o'clock, it is not broad daylight now till after five
o'clock, so that it is after five before I do rise. To
my office, and about 8 o'clock I went over to
Redriffe, and walked to Deptford, where I found
Mr. Coventry and Sir W. Pen beginning the pay, it
being my desire to be there to-day because it is
the first pay that Mr. Coventry has been at, and I
would be thought to be as much with Mr. Coventry
as I can. Here we staid till noon, and by that time
paid off the Breda, and then to dinner at the
tavern, where I have obtained that our commons is
not so large as they used to be, which I am glad to
see. After dinner by water to the office, and there
we met and sold the Weymouth, Successe, and
Fellowship hulkes, where pleasant to see how
backward men are at first to bid; and yet when the
candle is going out, how they bawl and dispute
afterwards who bid the most first. And here I
observed one man cunninger than the rest that
was sure to bid the last man, and to carry it; and
inquiring the reason, he told me that just as the
flame goes out the smoke descends, which is a
thing I never observed before, and by that he do
know the instant when to bid last, which is very
pretty. In our discourse in the boat Mr. Coventry
told us how the Fanatiques and the Presbyters,
that did intend to rise about this time, did choose
this day as the most auspicious to them in their
endeavours against monarchy: it being fatal twice
to the King, and the day of Oliver's death.
[Cromwell had considered the 3rd of
September as the most fortunate day of his
life, on account of his victories at Dunbar and
Worcester. It was also remarkable for the
great storm that occurred at the time of his
death; and as being the day on which the
Fire of London, in 1666, burnt with the
greatest fury.—B.]
But, blessed be God! all is likely to be quiet, I hope.
After the sale I walked to my brother's, in my way
meeting with Dr. Fairbrother, of whom I enquired
what news in Church matters. He tells me, what I
heard confirmed since, that it was fully resolved by
the King's new Council that an indulgence should
be granted the Presbyters; but upon the Bishop of
London's speech
[Gilbert Sheldon, born July 19th, 1598;
Fellow of All Souls, Oxford, 1622; Warden,
1635; Bishop of London, 1660-63;
Archbishop of Canterbury, 1663. Died
November 9th, 1677.]
(who is now one of the most powerful men in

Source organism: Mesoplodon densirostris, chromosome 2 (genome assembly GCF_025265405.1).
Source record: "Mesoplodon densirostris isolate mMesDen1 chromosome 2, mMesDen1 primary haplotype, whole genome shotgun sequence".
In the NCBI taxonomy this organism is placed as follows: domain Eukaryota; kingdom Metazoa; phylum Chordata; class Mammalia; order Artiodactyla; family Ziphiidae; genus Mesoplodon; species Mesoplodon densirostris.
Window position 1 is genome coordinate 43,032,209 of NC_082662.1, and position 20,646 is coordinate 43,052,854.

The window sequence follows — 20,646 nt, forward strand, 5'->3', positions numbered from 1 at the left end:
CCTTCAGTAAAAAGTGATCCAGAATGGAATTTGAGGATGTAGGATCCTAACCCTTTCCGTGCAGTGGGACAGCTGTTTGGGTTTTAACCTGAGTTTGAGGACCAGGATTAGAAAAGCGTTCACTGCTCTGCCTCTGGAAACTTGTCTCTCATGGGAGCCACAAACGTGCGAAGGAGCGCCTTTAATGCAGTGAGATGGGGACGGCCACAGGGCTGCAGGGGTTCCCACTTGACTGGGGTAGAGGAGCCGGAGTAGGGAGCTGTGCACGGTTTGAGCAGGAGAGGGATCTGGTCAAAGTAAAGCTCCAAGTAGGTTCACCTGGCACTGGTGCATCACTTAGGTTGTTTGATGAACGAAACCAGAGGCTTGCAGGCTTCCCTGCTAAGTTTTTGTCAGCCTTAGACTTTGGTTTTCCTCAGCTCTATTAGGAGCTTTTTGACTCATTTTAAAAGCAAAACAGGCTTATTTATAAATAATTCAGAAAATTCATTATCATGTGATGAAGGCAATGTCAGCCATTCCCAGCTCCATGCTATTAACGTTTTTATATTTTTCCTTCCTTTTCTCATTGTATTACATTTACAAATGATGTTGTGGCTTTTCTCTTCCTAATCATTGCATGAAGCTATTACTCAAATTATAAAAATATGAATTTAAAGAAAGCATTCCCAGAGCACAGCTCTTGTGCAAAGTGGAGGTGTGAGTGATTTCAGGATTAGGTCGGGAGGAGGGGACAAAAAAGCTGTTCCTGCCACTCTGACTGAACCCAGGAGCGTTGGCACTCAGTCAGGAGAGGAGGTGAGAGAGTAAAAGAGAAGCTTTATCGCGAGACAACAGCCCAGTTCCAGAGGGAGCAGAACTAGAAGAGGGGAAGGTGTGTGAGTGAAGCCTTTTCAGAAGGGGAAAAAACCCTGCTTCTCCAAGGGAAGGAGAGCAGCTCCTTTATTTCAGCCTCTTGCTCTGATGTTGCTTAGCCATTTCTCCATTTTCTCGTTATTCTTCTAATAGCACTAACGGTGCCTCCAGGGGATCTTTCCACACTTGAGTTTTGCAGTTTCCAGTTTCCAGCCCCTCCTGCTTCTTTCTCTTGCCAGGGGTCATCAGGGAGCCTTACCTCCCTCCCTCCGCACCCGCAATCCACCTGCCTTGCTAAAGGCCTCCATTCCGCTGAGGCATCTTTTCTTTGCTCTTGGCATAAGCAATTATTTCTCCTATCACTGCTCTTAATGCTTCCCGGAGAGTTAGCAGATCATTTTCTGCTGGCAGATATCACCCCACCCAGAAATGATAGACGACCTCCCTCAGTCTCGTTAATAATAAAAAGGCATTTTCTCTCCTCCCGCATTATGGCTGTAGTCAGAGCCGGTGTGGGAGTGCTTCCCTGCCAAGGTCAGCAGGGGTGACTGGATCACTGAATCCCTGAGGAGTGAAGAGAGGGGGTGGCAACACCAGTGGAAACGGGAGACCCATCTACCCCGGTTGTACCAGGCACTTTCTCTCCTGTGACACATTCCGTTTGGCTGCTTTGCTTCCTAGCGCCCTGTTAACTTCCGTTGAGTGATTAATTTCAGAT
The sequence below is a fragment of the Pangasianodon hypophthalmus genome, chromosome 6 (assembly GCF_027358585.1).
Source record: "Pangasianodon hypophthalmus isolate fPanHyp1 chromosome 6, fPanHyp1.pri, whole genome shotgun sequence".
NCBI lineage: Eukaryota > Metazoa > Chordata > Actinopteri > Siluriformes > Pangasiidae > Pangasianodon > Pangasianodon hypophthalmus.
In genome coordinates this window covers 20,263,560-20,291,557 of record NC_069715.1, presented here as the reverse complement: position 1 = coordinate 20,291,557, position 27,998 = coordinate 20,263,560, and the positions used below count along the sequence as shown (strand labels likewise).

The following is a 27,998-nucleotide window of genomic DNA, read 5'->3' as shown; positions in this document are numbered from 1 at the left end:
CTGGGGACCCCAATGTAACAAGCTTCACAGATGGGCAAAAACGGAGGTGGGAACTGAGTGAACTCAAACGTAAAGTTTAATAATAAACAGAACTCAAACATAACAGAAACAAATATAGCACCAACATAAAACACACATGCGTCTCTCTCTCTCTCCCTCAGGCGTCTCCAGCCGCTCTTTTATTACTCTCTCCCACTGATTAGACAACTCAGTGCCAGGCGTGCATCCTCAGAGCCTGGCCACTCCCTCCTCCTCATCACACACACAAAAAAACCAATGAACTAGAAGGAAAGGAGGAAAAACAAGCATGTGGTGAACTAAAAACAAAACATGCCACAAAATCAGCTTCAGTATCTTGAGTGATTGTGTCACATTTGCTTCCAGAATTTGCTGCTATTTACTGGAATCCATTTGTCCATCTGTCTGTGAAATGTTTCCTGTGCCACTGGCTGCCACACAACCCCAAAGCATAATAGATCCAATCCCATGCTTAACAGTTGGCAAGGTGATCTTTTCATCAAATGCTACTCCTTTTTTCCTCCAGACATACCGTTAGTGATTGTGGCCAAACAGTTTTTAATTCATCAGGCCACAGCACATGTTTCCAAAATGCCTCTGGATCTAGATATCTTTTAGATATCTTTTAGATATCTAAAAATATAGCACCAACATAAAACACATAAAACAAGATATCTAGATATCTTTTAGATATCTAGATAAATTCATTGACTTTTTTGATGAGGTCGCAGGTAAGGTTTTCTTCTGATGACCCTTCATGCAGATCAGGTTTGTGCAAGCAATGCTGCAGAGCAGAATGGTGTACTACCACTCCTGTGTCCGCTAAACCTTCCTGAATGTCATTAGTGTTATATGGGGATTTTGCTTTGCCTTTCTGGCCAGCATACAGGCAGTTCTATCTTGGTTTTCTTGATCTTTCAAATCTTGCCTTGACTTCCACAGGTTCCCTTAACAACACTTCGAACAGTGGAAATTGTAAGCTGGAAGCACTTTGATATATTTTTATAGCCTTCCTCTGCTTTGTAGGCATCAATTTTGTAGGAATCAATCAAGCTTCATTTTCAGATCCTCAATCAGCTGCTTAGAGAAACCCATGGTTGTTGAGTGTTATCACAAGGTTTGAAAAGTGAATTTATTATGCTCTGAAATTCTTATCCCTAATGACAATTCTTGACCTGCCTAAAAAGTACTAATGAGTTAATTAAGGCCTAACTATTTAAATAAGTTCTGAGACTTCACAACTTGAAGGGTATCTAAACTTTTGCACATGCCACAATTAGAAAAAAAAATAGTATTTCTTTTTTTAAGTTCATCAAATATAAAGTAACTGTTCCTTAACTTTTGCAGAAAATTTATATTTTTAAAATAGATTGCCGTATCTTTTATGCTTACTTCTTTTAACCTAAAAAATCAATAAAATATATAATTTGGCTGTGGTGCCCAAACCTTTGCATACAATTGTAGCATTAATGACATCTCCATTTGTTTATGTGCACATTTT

England with the King), their minds were wholly
turned. And it is said that my Lord Albemarle did
oppose him most; but that I do believe is only in
appearance. He told me also that most of the
Presbyters now begin to wish they had complied,
now they see that no Indulgence will be granted
them, which they hoped for; and that the Bishop of
London hath taken good care that places are
supplied with very good and able men, which is the
only thing that will keep all quiet. I took him in the
tavern at Puddle dock, but neither he nor I drank
any of the wine we called for, but left it, and so
after discourse parted, and Mr. Townsend not
being at home I went to my brother's, and there
heard how his love matter proceeded, which do not
displease me, and so by water to White Hall to my
Lord's lodgings, where he being to go to
Hinchingbroke to-morrow morning, I staid and
fiddled with Will. Howe some new tunes very
pleasant, and then my Lord came in and had much
kind talk with him, and then to bed with Mr. Moore
there alone. So having taken my leave of my Lord
before I went to bed, I resolved to rise early and be
gone without more speaking to him—
4th. Which I did, and by water betimes to the
Tower and so home, where I shifted myself, being
to dine abroad, and so being also trimmed, which
is a thing I have very seldom done of late, I gat to
my office and then met and sit all the morning, and
at noon we all to the Trinity House, where we
treated, very dearly, I believe, the officers of the
Ordnance; where was Sir W. Compton and the rest
and the Lieutenant of the Tower. We had much
and good music, which was my best entertainment.
Sir Wm. Compton I heard talk with great pleasure
of the difference between the fleet now and in
Queen Elisabeth's days; where, in 88, she had but
36 sail great and small, in the world; and ten
rounds of powder was their allowance at that time
against the Spaniard. After Sir W. Compton and
Mr. Coventry, and some of the best of the rest
were gone, I grew weary of staying with Sir
Williams both, and the more for that my Lady
Batten and her crew, at least half a score, come
into the room, and I believe we shall pay size for it;
but 'tis very pleasant to see her in her hair under
her hood, and how by little and little she would fain
be a gallant; but, Lord! the company she keeps
about her are like herself, that she may be known
by them what she is. Being quite weary I stole from
them and to my office, where I did business till 9 at
night, and so to my lodgings to bed.
5th. Up by break of day at 5 o'clock, and down by
water to Woolwich: in my way saw the yacht lately
built by our virtuosoes (my Lord Brunkard and